"The photographer is only half of me," she said. "The other half is the writer. Both 'careers' have been equally important and enhance one another."

Her early writings were efforts at children's books.

"These days my writing includes lots of acerbic political commentary," Wingate said.

"I'm a political junkie, which is the worst possible thing an artist can be. An artist can be easily waylaid into enterprises that sap the creative energies, though someone once said that any writer who does not use his gift to speak out on politics is not using that gift to 'good' use. It is an interesting debate."

She found she had a flair for the essay, so for a while published many op-ed pieces in publications like the Washington Post, Baltimore Sun and other outlets.

She also has penned novels and a screenplay, but said she did not make much effort to market them.

"When I got the photography up to the same speed as the writing, I slid into a photo-essay phase, combining the two arts," she said.

She prefers to let her writing and photography reveal her interests. "My photographs speak for themselves and my writing articulates my thoughts," Wingate said.

Wingate has photographed throughout the world — many images are captured on the photo CDs she sells through her website.

"Still, most of my photos are taken right here in New Hampshire, in my larger back yard. As a writer and a photographer, I guess sense of place is in a way doubly strong for me."

She conveys that well says Bill Hurter, editor of Rangefinder.

"Jane's photography also has that same simple directness as her writing," Hurter said. "At first glance, her images look postcard pretty, but on closer inspection one sees they are thoughtfully designed and articulated flawlessly on film or digital media. Her combined efforts convey a deep love of New England and despite her grousing about early winters and snow drifts, I know she could never live anywhere else."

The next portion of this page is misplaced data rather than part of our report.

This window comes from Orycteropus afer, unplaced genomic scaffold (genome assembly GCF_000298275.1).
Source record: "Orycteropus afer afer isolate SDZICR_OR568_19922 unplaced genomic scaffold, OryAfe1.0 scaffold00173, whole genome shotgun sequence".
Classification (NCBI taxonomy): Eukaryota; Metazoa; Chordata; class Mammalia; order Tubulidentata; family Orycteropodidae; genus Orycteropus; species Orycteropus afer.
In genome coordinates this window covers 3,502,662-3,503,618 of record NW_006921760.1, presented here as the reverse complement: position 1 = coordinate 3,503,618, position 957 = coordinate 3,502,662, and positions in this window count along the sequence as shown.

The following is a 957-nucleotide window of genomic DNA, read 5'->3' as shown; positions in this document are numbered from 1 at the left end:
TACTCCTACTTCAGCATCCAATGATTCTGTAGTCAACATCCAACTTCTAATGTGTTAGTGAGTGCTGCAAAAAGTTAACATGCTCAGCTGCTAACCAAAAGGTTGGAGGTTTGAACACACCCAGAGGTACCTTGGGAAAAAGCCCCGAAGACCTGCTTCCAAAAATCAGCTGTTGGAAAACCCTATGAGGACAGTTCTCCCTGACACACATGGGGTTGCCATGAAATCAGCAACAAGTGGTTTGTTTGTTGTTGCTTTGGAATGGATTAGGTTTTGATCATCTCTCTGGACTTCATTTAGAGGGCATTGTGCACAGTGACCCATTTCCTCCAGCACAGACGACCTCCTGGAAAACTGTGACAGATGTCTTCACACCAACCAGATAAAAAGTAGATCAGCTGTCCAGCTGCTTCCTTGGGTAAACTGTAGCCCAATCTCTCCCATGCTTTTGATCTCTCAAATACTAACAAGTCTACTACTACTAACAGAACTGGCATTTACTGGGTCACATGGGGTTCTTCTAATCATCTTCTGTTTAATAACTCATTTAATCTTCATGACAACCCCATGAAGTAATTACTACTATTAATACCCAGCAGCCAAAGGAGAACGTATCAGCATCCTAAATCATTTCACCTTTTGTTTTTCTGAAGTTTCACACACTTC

In one Rangefinder photo essay, entitled "Reprising Winter," she wrote, "We who tough it out can choose between cooping up and huddling under afghans, or bundling up and getting out and enjoying winter's stark beauty."

She currently is working on some longer essays, reviving some pieces about growing up. Her photo essay on the Rochester Fair is slated for the September issue of New Hampshire Magazine.

She is running a series of raffles of her photos to raise money for the Farmington Interfaith Food Pantry.

She is considering a children's photo essay for a CD. Her ambitious CD study of Farmington, "Our Town Today, Volume 1," which her husband programed as a slide show, running on browser software used to read e-mail, offers 1,500 images.

Wingate, appreciating early on the possibilities for sharing her creativity, said she was the first Farmington resident to go online in 1995.

She has operated her Live Free or Die cyber store there (, offering her art on wearable and other items.

Everyone who sees "Live Free or Die" finds it amusing, she said. "It may be of special interest to us New Hampshire folk, because the motto is bred in our bones," she notes on her website.

Several years ago, her "Live Free or Die" image was chosen for the Currier Gallery of Art's annual show in Manchester of the best of New Hampshire.

Her latest photography CD, "Caribbean Cantata," which has a whopping 2,640 images of this memorable piece of geography, can be ordered through her website.

"I've seen a lot of photos of Jamaica, but not like these," one purchaser wrote. "Jane Wingate has a real eye; she sees (and captures) things I never have seen."

Wingate does not believe that everyone has equal capacity to "see" things the way artists do.

"That's what separates the artists out from their fellow men," she said. "They are obsessed with 'seeing' things."

She is philosophical about the impact of her work.

"I just take photos and put them out there," Wingate said, "or put them nowhere beyond my workshop. At one time, I might have been hungry to hear people praise my work, but I'm not anymore. I just take photos and write. To paraphrase Peter Schickele, if someone thinks my work is good in their eyes, then I guess it is 'good.' "